As “Miss Sloane,” Jessica Chastain wears blood-red lipstick over the palest of masks of makeup.
Stiletto heels have never seem more aptly-named.
Her dresses and stockings are in commanding shades of black.
She rattles off long, discursive riffs about her work, her methods, her commitment and her cause. She relates homilies, jeremiads, aphorisms and maxims — her every sentence a lecture to proteges, employers, employees and Senators.
She never raises her voice, but she doesn’t so much talk as bark, bite and thunder.
And as D.C.’s more feared lobbyist, when Miss Sloane barks, bites and thunders, the whole Hill listens.
“Miss Sloane” is a Capital Hill tale in the “State of Play/House of Cards” mold, a melodramatic thriller more realistic than “Scandal,” slightly less riveting than “Scandal.”
And Chastain (“The Martian,””The Help”) towers over it like a colossus, delivering a performance of intimidating power if not righteous rage. “Rage” implies that her character, who leaves the top lobbying firm in town for a “boutique” operation trying to pass a gun control law, loses her cool.
And Miss Sloane NEVER loses her cool.
Though she does burst out laughing at the pitch from the not-the-NRA, that “women” are a problem for the merchants of American-style mass murder and that there’s some foolish, obvious way they can be manipulated into switching sides from the defenders of their version of the Second Amendment, and the church and school shooters who are their real legacy and constituency.
If Sloane’s sudden decision to switch sides seems abrupt, maybe it’s because she’s already calculated the upside, five moves down the board. Or maybe, everyone wonders, “you knew someone” or has some other connection to gun violence.
And Miss Sloane isn’t telling.
Sam Waterston is her thoroughly compromised ex-boss, Michael Stuhlbarg her venomous ex-colleague and Allison Pill her put-upon and resentful ex-protege, people more than happy to take the not-the-NRA’s money to hand Sloane her head.
But she’s in their heads and one step ahead, so in control she never sleeps, popping pills to keep her heart pumping and her head sharp. Love? Never time for that, though she does avail herself of D.C. escort services (Jake Lacy) when the urge arises.
Even her new colleagues (Mark Strong, Gugu Mbatha-Raw) are more apalled than impressed.
“You’re a piece of work, Miss Sloane.”
Even those encounters have a brittle chill, a paranoid suspicion.
The overarching Big Idea in this John Madden (“Shakespeare in Love,””Best Exotic Marigold Hotel”) film is that a woman who can get things done in this “rotten” system is almost automatically dislikable, wearing her power like warpaint, her “arrogance” like a shield. Yeah, we’re meant to ID Sloane’s political analogues in our own head.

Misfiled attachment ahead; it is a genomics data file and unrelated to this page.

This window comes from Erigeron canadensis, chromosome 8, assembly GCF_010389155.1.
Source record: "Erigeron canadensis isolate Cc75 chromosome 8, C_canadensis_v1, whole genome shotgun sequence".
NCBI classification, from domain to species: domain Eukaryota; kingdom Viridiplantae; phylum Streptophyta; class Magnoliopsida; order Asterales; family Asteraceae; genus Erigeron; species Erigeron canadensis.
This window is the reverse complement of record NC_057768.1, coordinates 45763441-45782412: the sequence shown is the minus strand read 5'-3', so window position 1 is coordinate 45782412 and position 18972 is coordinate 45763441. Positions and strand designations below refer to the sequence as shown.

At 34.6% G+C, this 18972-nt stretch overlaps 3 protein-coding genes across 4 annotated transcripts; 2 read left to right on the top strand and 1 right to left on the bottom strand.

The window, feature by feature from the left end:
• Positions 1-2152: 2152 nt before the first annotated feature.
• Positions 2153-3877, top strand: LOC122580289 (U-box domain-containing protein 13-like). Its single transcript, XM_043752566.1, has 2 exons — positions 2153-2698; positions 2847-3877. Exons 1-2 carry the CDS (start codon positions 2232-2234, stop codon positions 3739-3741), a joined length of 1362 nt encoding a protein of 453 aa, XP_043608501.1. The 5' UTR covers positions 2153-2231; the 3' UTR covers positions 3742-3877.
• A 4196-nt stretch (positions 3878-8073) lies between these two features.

When she goes to war with “the most feared lobby in Washington,” the gun lobby, she knows to “be one step ahead” of the opposition, to have her people do your homework,” to suspect everyone’s motives and loyalties and to have her “trump card” in place, well in advance.
“In this town, no matter where you are,” she lectures, “you’re more than two feet from a rat.”
The slashes of melodrama are a closer to the soapy intrigues of TV’s “Scandal” than one would like. The story arc builds to the sort of confrontation that, since “Mr. Smith Goes to Washington,” only happens in movies about Washington.
And if you don’t think the subject matter is explosive — guns, gun violence and the hypocrisy and big money that ensure it remains a problem America alone among the world’s democracies just cannot seem to solve — read the laughable “goofs” in the plot posted on the Internet Movie Database. They seem vetted and posted by an NRA lobbyist.
But Chastain? She is fiercely deserving of all the awards’ season praise this performance is generating. There’s an Oscar nomination in this performance and this character. Sloane is fierce, from her first introduction to her final bow. Everything about the character is calculating, from her wardrobe and to every overly self-confident word out of her calculating mouth.
Yeah, you’d want her on your side. Not for her warmth or commitment to the cause. You want her on your side because fighting someone like her is a far scarier thought than having to work with her.
MPAA Rating: R for language and some sexuality
Cast: Jessica Chastain, Mark Strong, Gugu Mbatha-Raw, John Lithgow, Michael Stuhlbarg, Sam Waterston, Allison Pill, Jake Lacy
Credits:Directed by John Madden, script by Jonathan Perera. A Europa release.
Running time: 2:12